Director Trevor Nunn put Willetts into the chorus of the original London production of Les Misérables and within a year he was understudy to Colm Wilkinson in the lead role of Jean Valjean, which Willetts eventually took over when Wilkinson left in 1986 to join the Broadway company. In 1987, when Michael Crawford departed London for the US premier of Andrew Lloyd Webber's The Phantom of the Opera,[5][1] Willetts succeeded him at Her Majesty's Theatre in the West End. He subsequently played the role of the Phantom in Manchester,[6] on the UK tour to critical acclaim, winning an Evening News Theatre Award. In 1990, he was given his first opportunity to originate a role when he appeared opposite Petula Clark in Someone Like You, a musical for which she had composed the score.

Since then, Willetts has appeared in a concert version of Jesus Christ Superstar, taken the lead role in Leicester Haymarket's acclaimed production of Stephen Sondheim's Sweeney Todd, appeared as Old Deuteronomy in the 20th anniversary production of Andrew Lloyd Webber's Cats in London,[7] and as Jean Valjean in the 10th anniversary production of Les Misérables in Sydney, Australia. He took the role of Heathcliff in the studio recording of Bernard J. Taylor musical version of Wuthering Heights.[8]

In 2004, he appeared in the West End production of Ragtime alongside Maria Friedman.[9] In December of the same year he appeared in Aladdin in Bromley.[10] He has played the starring role of 'Adam Pontipee' in Seven Brides for Seven Brothers in the West End (2006).[11][12] and the national tour in 2002.[2] He then played the role of 'Emile de Becque' in a UK touring production of Rogers and Hammerstein's South Pacific, which toured the UK until July 2008.[1][13]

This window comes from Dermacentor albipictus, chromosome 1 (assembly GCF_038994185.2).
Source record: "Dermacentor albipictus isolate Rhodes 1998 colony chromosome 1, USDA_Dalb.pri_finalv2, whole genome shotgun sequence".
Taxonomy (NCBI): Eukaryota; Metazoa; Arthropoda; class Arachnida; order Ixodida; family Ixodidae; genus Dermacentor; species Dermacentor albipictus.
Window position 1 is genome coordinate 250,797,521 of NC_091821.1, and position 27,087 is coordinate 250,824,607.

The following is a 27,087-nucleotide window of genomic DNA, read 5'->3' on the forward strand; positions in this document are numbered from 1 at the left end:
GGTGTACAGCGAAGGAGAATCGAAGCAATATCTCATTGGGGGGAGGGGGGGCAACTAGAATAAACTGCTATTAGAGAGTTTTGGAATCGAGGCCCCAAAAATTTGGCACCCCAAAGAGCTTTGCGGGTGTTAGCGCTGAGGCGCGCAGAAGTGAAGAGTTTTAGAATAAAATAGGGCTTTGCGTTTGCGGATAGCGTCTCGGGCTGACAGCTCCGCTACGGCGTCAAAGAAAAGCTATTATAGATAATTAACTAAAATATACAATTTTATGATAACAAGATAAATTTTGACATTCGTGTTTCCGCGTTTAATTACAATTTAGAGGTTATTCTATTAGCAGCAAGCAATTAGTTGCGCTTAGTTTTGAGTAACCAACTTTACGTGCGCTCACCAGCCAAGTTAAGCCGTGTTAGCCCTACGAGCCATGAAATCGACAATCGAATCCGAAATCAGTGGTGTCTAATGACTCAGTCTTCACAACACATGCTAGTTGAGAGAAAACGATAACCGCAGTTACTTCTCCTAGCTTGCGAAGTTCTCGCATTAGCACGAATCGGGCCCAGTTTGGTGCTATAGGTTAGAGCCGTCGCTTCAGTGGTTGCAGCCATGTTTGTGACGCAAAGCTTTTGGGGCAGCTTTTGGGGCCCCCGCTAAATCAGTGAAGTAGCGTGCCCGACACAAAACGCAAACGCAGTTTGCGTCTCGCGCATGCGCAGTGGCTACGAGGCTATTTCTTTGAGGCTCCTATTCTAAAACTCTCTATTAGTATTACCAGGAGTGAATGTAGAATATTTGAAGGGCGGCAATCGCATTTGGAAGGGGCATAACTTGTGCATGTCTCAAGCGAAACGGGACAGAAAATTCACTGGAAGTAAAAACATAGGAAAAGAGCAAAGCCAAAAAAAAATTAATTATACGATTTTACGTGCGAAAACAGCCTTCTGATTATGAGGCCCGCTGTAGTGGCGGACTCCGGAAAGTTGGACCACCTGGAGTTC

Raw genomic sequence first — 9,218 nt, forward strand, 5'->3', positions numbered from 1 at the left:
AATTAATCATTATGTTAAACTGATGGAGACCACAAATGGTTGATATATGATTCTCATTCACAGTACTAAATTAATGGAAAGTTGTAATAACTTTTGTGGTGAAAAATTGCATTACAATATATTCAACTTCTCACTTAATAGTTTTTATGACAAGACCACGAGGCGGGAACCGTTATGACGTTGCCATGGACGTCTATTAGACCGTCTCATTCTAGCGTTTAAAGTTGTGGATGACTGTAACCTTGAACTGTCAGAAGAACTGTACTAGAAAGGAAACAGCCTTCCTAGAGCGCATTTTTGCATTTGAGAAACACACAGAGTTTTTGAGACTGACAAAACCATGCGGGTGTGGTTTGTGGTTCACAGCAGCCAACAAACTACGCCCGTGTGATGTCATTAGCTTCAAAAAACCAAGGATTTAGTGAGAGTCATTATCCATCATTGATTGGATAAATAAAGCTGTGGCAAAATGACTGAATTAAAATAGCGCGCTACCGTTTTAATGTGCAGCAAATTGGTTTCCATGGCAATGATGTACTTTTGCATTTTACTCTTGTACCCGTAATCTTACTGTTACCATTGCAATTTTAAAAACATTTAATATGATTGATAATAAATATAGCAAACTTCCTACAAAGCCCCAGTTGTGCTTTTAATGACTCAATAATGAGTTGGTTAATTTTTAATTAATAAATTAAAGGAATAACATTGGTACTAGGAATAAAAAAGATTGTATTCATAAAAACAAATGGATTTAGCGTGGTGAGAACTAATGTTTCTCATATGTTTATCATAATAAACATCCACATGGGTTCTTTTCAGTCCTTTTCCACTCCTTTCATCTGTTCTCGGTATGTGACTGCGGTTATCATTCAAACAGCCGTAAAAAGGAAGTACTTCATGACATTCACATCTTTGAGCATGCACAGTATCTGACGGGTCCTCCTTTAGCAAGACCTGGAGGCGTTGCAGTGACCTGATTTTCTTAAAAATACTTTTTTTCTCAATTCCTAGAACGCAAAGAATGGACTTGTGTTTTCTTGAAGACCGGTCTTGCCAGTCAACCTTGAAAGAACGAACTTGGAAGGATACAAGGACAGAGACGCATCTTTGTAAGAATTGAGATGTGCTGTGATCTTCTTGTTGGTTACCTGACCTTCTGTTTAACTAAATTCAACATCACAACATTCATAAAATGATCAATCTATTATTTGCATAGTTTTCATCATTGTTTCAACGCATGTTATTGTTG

In 2007, Dave played the role of 'Julian Marsh' in a UK Tour of 42nd Street. He returned to the role in 2012, when the show again toured the UK.[14] He played Max in a scaled-down production of Sunset Boulevard at the Comedy Theatre (now The Harold Pinter), directed by Craig Revel Horwood in September 2008.[9][15] For which he was nominated for Laurence Olivier Award for Best Performance in a Supporting Role in a Musical.[16]

In October 2014, he appeared as Father God in 'Love Beyond' at SSE Wembley Arena.[17] Then in 2015, he appeared in 'Pure Imagination' at the St James Theatre, London in a musical based on the work by Leslie Bricusse.[18] In 2017, he appeared as the White Rabbit in Wonderland, a new musical by Frank Wildhorn also starring Wendi Peters and Kerry Ellis.[19][20]

Discography[edit]